After a stitch and some time to get the bleeding to ease up, it was back into the other room.  He is to call in five to seven days with the histology and treatment plan.  It will either be frozen or removed with MOHs surgery when we go back in three weeks.  He walked us out and even came over a few minutes later to chat and give me his card with his personal email in case I have any questions!  No US doctor would do that!  He gave me a prescription for an ointment to use to prevent infection.  The pharmacy didn’t keep the prescription, which was also different.  The consult was eighty dollars and the procedure was ninety.

A taxi ride back to the hotel was followed by Bill tenderly washing the back of my head where I had found a large patch of dried blood.  I had forgotten to take shampoo, and hotels here don’t supply it.  Since we were using liquid soap my hair got really snarled making it dicey to comb out.  Then it was time for dinner.  We both had pozol, a corn soup with pork.  Although a bit salty, it was tasty and warming in the cool air.  Dessert was coconut flan.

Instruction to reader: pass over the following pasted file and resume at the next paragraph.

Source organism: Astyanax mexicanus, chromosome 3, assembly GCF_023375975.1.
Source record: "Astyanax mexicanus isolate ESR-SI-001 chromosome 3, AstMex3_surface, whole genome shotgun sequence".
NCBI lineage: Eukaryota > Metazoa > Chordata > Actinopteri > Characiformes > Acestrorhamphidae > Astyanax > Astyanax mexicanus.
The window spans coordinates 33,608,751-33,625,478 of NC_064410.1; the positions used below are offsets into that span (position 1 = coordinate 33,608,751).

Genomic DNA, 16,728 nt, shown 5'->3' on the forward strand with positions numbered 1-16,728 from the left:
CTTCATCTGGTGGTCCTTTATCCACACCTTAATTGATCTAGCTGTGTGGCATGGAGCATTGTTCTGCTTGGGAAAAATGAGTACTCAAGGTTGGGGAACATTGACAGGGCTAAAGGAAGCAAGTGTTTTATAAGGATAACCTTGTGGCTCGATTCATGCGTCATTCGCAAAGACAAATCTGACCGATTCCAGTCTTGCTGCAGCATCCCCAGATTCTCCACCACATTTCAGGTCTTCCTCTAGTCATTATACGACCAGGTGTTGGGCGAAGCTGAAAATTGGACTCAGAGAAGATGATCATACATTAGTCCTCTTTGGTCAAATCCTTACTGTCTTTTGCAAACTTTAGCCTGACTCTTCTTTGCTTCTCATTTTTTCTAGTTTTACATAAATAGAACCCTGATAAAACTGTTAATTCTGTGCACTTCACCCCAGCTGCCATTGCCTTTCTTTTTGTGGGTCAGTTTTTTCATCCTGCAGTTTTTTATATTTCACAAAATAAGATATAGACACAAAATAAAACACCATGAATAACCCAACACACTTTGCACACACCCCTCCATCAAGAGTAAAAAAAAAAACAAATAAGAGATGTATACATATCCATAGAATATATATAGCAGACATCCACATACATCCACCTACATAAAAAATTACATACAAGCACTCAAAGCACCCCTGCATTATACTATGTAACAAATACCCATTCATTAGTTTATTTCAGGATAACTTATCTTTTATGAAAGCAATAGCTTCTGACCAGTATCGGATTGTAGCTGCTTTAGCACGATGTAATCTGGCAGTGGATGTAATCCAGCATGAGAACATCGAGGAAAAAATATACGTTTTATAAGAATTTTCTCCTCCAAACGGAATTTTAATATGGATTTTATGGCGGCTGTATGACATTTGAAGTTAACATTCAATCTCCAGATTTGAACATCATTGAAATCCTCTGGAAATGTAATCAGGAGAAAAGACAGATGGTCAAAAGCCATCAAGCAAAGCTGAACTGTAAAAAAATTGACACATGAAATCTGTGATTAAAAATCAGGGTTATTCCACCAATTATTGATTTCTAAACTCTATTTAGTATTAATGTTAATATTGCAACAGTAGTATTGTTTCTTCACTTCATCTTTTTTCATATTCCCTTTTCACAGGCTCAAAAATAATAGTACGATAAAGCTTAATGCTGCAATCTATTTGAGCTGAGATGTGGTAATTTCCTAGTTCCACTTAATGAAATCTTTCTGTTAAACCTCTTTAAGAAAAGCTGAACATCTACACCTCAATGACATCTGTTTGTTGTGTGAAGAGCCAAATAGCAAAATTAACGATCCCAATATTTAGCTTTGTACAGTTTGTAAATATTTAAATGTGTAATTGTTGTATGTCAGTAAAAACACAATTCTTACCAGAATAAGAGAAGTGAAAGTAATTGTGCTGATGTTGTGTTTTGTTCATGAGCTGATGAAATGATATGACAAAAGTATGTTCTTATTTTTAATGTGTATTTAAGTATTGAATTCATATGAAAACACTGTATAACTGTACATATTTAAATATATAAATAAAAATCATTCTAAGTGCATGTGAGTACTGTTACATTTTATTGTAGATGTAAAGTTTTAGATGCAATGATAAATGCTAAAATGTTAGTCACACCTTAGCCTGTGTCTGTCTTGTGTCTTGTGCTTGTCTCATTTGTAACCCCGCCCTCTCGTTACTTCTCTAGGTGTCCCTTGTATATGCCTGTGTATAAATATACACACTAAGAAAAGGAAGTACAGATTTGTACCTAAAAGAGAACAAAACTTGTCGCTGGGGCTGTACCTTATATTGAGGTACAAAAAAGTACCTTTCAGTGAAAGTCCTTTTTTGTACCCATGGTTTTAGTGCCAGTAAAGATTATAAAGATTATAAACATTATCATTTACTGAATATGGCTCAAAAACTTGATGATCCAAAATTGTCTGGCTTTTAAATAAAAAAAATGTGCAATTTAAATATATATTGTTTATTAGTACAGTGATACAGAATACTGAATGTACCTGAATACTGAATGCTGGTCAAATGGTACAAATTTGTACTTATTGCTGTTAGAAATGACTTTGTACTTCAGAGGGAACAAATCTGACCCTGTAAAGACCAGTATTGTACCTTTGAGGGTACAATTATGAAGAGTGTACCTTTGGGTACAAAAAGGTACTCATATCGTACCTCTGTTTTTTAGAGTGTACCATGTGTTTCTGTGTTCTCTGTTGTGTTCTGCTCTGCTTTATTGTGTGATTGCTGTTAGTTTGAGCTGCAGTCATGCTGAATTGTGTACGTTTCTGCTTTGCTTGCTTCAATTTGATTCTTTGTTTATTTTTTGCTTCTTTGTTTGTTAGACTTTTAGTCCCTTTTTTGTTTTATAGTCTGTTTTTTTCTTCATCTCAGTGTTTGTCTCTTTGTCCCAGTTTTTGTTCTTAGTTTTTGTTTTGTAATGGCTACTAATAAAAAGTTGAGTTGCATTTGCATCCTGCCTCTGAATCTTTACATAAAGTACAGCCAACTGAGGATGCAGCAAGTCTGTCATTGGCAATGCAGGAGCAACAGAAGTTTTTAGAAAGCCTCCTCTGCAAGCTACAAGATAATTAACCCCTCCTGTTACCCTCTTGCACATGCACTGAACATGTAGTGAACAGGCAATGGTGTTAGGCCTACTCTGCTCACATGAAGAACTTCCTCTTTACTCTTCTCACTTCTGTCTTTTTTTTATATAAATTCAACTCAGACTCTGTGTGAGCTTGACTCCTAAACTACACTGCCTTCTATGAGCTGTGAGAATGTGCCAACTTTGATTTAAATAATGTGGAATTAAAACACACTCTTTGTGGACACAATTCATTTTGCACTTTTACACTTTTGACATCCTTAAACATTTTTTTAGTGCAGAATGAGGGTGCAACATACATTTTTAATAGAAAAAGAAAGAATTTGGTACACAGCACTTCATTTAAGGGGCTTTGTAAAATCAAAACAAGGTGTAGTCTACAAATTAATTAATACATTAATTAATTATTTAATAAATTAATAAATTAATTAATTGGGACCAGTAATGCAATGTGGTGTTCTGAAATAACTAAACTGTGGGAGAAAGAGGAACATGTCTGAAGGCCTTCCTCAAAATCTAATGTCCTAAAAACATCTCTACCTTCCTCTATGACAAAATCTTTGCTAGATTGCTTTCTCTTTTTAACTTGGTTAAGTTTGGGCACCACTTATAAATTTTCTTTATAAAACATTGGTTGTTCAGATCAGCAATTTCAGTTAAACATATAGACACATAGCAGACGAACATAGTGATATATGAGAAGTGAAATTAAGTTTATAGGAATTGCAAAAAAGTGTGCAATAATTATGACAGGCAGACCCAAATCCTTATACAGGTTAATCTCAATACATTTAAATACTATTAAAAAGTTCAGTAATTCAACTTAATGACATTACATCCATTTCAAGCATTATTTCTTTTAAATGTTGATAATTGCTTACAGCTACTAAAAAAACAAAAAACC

Tuesday was shopping while in the city!  Wal-Mart was first as Bill found wine there he liked and wanted to get bathroom scales.  We didn’t find them there but were successful at the home goods store in the huge, very American, mall which even has a Mercedes Benz dealer and a Pierre Cardin store!  Radio Shack was the primary destination to look for a replacement charger since one had gotten fried in the surge protector…….The food court was one US chain after another….Subway, MacDonalds, Burger King, TCBY, Mrs. Fields, Taco Bell, Quiznos, KFC….  The next driving destination was Pequeño Mundo, a sort of warehouse department store with really low prices.  Then it was time to head home.